Watch Out for Surge in CPI
Just to be clear, I'm also worried about a surge in inflation, but that's not what I'm talking about here. I don't know the future, so I try to stay away from predictions. But you don't need to know the future to "predict" a surge in the Consumer Price Index. All you need is to know the recent past.
I distinguish between inflation and the CPI. Inflation is the money becoming less valuable. The Consumer Price Index is an indicator of recent prices based on the prices of a standard basket of consumer goods.
The CPI is just a number. The number for June (reported July 15th) was 215.693 (versus a base of 100 in 1983).
Most people, though, don't really care about the number--they care about changes. And that makes sense--rising CPI values are an indication of rising prices, and rising prices are an indication of inflation.
(As an aside, rising prices don't necessarily mean inflation. Lots of things, such as changes in styles, tastes, and consumer preferences can change relative prices. Some things, such as taxes, technological change, and resource depletion, can change absolute prices. But none of those things are inflation, even if they result in rising prices.)
Almost all the attention to the CPI focuses on two things:
- The change from last month
- The change from last year
And it's that second one that prompts me to warn of a surging CPI.
After peaking in July last year, energy prices fell for months. From July 2008 to March of 2009, energy prices fell 37%. (Data from Bureau of Labor Statistics.) Energy prices amount to about 7.5% of the index, so that fall, all by itself, has had the effect of subtracting something like 3 percentage points from the overall CPI change from a year ago.
The thing is, most of the recent fall occurred in the last three months of last year. In the CPI index values published in the coming November, December and January, those big declines will "drop off" the year-ago comparisons--which will produce the surge I'm talking about. The "change from a year ago" values reported for the CPI for those months is going to be much higher--pretty much regardless whether there's any inflation.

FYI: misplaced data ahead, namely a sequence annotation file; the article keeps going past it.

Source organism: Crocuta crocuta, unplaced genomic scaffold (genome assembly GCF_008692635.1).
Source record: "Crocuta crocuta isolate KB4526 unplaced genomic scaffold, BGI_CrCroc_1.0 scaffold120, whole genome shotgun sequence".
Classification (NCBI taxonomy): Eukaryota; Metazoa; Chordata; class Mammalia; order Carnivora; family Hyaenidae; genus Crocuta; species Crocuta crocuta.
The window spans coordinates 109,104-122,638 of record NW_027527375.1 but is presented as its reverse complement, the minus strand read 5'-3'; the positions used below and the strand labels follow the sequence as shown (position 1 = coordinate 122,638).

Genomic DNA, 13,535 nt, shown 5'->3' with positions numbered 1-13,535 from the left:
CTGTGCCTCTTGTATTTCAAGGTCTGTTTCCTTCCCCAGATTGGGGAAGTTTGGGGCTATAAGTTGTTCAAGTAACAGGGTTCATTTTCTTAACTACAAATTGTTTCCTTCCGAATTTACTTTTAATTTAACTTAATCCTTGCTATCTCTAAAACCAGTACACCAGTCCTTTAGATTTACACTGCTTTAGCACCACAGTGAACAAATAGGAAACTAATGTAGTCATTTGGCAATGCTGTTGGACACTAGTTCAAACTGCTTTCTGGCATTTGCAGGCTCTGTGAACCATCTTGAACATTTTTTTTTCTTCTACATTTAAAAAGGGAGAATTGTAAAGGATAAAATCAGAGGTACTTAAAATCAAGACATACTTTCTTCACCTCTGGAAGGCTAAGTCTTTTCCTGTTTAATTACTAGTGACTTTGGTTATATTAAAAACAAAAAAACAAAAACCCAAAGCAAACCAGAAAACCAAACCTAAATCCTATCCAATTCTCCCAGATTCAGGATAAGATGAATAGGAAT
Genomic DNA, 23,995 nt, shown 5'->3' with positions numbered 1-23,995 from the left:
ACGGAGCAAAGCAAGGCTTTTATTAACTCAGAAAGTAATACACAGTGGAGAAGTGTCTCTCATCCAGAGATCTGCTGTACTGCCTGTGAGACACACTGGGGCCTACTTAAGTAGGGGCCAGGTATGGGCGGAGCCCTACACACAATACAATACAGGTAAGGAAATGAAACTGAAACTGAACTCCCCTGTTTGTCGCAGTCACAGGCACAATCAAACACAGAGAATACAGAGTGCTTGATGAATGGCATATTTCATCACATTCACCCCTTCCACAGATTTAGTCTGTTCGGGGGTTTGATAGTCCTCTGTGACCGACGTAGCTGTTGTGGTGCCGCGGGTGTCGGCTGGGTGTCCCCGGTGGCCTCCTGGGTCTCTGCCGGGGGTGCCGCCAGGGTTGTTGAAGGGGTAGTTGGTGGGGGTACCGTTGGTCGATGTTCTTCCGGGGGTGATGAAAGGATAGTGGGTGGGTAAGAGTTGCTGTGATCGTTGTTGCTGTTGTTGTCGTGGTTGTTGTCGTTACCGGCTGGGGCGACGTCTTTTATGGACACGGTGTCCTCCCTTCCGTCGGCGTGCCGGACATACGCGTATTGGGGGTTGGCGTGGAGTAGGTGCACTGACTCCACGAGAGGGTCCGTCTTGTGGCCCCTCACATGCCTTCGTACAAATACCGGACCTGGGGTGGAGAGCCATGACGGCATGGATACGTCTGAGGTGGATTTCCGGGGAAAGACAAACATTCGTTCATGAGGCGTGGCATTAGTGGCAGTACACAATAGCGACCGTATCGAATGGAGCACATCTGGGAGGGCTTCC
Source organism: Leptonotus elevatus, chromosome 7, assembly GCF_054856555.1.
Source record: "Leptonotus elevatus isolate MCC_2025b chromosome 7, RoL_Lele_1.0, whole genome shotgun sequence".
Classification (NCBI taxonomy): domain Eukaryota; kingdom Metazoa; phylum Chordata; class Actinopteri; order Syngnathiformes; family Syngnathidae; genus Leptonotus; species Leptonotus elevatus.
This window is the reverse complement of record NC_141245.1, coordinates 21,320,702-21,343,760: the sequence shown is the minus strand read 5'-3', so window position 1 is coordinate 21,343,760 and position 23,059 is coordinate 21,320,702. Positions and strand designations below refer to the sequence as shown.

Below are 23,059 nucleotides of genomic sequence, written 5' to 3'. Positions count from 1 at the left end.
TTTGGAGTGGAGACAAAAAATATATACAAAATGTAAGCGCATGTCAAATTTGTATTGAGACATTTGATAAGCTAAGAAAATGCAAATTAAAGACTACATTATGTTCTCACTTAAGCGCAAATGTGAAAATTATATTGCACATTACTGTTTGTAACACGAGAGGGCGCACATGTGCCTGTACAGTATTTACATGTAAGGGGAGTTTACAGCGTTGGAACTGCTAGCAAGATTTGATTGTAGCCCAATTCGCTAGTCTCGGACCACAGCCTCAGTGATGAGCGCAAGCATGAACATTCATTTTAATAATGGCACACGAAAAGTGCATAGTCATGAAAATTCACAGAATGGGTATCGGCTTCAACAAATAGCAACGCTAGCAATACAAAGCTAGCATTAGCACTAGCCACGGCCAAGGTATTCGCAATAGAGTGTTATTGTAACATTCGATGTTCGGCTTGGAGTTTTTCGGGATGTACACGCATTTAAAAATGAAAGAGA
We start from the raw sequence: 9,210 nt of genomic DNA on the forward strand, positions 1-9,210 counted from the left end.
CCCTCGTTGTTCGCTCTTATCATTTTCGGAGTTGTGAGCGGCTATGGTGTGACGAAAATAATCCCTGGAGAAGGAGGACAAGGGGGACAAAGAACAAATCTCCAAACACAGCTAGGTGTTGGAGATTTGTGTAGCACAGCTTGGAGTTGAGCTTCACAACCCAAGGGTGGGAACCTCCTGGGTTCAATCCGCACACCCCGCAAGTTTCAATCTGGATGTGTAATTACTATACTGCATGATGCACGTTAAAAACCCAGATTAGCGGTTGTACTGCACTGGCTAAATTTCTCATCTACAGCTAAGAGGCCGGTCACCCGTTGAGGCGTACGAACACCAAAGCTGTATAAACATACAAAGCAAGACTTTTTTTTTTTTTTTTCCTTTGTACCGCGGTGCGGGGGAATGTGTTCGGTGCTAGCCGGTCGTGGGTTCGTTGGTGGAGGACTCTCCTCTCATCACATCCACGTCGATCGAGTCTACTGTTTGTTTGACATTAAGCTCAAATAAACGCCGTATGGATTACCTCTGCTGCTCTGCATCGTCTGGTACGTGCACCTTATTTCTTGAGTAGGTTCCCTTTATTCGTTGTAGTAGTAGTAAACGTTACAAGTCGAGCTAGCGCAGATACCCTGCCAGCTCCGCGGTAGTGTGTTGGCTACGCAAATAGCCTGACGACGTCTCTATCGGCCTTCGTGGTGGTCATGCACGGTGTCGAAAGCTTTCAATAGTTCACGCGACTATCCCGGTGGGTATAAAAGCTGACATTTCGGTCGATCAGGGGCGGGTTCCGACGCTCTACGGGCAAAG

Does it matter? Well, it matters to some people--people who invest in TIPS, for example, care a lot about the reported value of the CPI. (People on Social Security also care a lot, but as it happens the base year for figuring Social Security cost of living adjustments ends in September, so the effect of this spike won't show up until 2011.)
In fact, though, what really matters to real people is how their own cost of living changes.
I just wrote a post making fun of another economist's prediction of inflation, so I want to be really clear about the distinction here: What I'm talking about is a statistical artifact of the way the CPI gets calculated. For the past year, falling energy prices have made the inflation numbers look artificially low. For the next few months, CPI calculations of "changes from a year ago" is going to show inflation numbers that are artificially high--even if the value of the money were stable, we'd still see a spike in the CPI simply because the base month for comparison is going to have lower and lower fuel prices.
Last October I wrote a post called Inflation is going away for a while. Despite my general reticence about making predictions, things seemed clear enough to risk that one. This post is my official announcement that "a while" is just about over.
With that in mind, I'll direct you to a post of mine from earlier last year: How to live with inflation. Everything old is new again.